A Near Miss

Recently, I was working with my son on some of his Beast Academy homework on tangrams. Tangrams are a set of seven tiles (5 triangles of 3 different sizes along with a square and a parallelogram) that can be arranged to make a surprising variety of figures, including cats, fish, and zombies.

As part of this assignment, my little beast was supposed to make one large rectangle with the seven tiles. He called me over to check his work, and I saw this:

I was ready to check off on it, but then I paused. I knew that the entire tangram set had a total area of 8: the two large triangles have an area of 2 each, the medium triangle has area 1, the small triangles each have area 1/2, and the square and parallelogram (which can both be made with two small triangles) have area 1.


The most natural way to make a rectangle with area $8$ would be $4\times 2$, but that’s not what he did. What was going on?

It was only after all of this area business that I found the error: he had not used the square (which he had misplaced). We found the square and he built a $4\times 2$ rectangle, but I was still stuck on his first solution.

The first shape my son made was, apparently, a rectangle with area $8-\text{(square area)}$, or $7$. Since $7$ is a prime number, it is really hard to make a rectangle with area $7$ from pieces like these. How did he manage to do it?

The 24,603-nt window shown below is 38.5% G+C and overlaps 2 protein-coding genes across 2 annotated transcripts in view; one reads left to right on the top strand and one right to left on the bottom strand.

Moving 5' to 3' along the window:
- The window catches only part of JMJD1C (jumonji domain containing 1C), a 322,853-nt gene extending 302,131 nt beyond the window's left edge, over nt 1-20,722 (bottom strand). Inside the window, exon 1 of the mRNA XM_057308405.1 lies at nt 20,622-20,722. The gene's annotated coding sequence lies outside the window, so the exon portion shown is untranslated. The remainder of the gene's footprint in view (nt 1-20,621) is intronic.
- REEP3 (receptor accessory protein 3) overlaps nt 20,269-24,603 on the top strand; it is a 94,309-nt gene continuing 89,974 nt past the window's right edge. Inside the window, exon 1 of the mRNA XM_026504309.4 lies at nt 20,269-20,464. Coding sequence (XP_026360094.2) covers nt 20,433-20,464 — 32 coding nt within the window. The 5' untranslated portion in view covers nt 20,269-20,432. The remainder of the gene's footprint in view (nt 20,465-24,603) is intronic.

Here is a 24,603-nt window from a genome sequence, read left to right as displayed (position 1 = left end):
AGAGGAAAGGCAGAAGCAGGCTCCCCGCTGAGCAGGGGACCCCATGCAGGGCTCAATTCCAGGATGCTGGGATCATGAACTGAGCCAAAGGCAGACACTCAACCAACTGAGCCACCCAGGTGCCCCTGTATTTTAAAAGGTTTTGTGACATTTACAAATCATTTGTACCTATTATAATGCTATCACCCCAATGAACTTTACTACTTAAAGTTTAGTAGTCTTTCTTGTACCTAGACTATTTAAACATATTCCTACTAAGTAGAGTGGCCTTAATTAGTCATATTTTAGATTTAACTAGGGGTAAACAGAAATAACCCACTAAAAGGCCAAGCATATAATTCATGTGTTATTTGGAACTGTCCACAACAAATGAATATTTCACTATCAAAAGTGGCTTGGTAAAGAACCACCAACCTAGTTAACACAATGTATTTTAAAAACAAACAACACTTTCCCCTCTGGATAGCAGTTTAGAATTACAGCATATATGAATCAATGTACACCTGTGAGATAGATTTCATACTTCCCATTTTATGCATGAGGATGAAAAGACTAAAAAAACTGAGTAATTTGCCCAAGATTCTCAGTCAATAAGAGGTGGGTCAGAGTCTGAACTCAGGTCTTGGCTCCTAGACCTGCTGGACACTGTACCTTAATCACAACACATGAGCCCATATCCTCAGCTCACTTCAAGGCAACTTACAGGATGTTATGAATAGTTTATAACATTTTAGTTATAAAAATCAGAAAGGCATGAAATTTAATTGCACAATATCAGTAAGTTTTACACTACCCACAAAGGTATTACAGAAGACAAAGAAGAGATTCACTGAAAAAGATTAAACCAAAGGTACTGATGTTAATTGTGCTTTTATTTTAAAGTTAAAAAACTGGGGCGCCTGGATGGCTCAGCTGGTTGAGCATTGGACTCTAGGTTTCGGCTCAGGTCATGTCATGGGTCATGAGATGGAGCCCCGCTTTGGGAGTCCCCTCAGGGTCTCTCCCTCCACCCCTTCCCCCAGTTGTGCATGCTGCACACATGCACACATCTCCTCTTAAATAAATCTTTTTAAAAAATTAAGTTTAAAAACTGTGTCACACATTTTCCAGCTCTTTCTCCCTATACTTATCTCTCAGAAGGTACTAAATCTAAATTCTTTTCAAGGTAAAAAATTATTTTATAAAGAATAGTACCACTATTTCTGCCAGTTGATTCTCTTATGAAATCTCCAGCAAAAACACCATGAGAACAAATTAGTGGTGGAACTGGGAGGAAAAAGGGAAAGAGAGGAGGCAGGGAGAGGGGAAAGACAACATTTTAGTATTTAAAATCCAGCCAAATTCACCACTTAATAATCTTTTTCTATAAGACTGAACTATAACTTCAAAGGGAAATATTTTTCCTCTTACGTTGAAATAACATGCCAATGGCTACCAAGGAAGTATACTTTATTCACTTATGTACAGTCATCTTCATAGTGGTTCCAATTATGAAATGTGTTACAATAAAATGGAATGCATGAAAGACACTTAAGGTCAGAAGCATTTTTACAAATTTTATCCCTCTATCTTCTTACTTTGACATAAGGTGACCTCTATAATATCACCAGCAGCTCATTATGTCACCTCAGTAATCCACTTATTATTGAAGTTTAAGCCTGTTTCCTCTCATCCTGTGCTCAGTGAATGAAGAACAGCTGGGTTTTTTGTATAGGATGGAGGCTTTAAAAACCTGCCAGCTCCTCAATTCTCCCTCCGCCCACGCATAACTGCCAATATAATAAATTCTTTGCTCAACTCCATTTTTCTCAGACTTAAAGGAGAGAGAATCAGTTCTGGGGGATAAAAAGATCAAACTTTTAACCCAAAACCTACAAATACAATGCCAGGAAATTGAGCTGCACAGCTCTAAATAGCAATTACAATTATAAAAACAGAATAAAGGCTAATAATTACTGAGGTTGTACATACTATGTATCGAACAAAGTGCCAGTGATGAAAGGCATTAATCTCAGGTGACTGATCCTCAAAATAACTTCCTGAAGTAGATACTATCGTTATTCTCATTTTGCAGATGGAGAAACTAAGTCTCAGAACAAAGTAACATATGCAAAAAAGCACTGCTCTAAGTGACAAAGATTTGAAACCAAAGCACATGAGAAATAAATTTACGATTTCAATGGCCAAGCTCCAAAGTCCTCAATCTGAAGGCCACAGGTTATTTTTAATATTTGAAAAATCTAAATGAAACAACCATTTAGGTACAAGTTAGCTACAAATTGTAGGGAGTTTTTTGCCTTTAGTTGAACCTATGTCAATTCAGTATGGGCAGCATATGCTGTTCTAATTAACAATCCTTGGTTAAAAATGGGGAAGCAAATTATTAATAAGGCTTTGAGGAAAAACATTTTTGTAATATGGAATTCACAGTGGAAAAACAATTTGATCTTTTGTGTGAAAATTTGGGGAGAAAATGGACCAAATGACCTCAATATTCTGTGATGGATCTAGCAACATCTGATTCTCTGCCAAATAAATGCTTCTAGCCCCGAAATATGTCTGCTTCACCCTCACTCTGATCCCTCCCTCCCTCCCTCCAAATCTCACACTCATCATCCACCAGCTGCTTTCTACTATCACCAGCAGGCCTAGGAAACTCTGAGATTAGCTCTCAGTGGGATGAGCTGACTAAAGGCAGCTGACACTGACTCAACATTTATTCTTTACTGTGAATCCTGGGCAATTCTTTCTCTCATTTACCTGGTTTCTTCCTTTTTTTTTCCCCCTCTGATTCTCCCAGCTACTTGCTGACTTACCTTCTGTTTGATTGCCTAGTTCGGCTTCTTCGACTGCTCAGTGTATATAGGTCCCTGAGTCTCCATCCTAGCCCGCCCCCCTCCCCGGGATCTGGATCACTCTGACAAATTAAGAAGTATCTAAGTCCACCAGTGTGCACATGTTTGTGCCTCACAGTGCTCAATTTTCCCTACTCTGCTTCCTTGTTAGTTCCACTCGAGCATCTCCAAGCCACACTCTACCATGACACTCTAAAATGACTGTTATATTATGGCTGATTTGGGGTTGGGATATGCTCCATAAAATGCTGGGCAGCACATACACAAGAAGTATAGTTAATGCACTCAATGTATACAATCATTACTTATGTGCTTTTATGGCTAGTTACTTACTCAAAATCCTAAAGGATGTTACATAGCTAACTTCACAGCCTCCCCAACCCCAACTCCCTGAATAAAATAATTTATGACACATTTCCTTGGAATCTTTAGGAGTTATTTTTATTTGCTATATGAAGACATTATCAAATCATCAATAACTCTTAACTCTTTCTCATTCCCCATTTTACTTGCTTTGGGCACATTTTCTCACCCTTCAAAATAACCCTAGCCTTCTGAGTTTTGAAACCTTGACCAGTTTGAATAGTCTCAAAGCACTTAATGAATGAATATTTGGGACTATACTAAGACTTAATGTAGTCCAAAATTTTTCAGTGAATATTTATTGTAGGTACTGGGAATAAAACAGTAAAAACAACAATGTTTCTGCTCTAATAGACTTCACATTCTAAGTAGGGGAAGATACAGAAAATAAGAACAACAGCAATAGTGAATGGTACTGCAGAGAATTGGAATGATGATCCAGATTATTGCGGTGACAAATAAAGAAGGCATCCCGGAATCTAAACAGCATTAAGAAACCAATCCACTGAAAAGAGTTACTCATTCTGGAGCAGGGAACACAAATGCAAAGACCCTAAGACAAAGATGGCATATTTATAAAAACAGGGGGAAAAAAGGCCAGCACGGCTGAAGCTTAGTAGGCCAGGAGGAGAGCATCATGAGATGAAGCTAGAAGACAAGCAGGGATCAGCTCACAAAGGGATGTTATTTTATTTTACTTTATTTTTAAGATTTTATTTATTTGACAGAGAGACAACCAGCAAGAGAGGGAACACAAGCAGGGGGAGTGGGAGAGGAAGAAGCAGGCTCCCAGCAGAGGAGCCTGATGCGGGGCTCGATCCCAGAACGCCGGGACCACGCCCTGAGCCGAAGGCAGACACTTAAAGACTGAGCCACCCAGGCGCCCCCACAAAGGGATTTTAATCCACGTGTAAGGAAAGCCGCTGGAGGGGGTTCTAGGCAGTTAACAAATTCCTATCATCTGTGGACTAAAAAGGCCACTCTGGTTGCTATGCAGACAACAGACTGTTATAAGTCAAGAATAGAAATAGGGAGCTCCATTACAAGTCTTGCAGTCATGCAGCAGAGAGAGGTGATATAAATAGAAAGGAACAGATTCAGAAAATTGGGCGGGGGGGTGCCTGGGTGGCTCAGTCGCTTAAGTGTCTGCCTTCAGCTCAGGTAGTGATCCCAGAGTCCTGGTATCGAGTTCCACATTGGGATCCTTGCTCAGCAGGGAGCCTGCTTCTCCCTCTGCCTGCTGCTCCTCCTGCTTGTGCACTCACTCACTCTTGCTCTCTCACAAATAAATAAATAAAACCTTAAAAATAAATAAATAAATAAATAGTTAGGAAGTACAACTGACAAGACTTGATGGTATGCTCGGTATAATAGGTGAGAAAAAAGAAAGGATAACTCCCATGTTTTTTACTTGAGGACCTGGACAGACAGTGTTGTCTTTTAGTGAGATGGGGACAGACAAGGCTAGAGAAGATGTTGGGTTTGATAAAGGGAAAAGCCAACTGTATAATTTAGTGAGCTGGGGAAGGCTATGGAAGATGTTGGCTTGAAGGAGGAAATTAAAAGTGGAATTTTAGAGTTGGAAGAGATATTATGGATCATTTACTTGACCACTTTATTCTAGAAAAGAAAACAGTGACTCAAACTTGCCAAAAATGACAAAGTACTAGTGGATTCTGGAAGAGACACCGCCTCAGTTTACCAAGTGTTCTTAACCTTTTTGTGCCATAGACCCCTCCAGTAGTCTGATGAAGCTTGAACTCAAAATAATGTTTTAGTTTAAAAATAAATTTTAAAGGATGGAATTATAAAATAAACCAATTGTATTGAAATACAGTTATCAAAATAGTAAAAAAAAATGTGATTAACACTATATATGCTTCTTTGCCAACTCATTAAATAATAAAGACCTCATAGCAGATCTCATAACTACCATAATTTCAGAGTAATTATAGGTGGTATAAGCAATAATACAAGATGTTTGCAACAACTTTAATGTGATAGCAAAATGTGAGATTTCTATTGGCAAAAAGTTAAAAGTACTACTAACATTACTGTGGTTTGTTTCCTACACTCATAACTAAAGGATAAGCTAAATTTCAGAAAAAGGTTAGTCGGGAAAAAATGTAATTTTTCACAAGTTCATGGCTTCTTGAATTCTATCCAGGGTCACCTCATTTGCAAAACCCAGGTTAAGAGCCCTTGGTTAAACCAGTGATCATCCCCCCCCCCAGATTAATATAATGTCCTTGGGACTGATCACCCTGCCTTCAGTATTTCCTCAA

It turns out that what my son made was no rectangle after all. It was a near miss. These sort of things happen when we build physical models of mathematical structures. Sometimes, the physical limitations of the material allow us to “make” a figure whose existence is mathematically impossible.

My son’s rectangle of area $7$ looks convincing at first glance. But, when you consider the dimensions of the pieces, they don’t actually fit together just right. There are little gaps between the pieces, the kind of little imperfections you’d expect when working with hand-cut mildly crumpled paper tiles. But these gaps proved more than that. They were legitimate errors. Using the Pythagorean Theorem, I found that my son’s “rectangle” had a height of $2$ and a width of $2+\sqrt{2}$, for an area of


The pieces he used to make this “rectangle” had a total area of $7$, so the actual area of the tiles was larger than the figure he was making. Had he tried to eliminate the gaps by scrunching the tiles together, there would have been some overlap (notice the yellow triangle covering the upper right corner of the parallelogram, and then the orange triangle sitting atop it).

As a mathematician, I am delighted by these near misses. They are wonderful reminders of the power that math has to explain the ways things work and the ways things don’t work. But as a parent, they mean I’ll have to stay on my toes a bit more when looking over my son’s homework.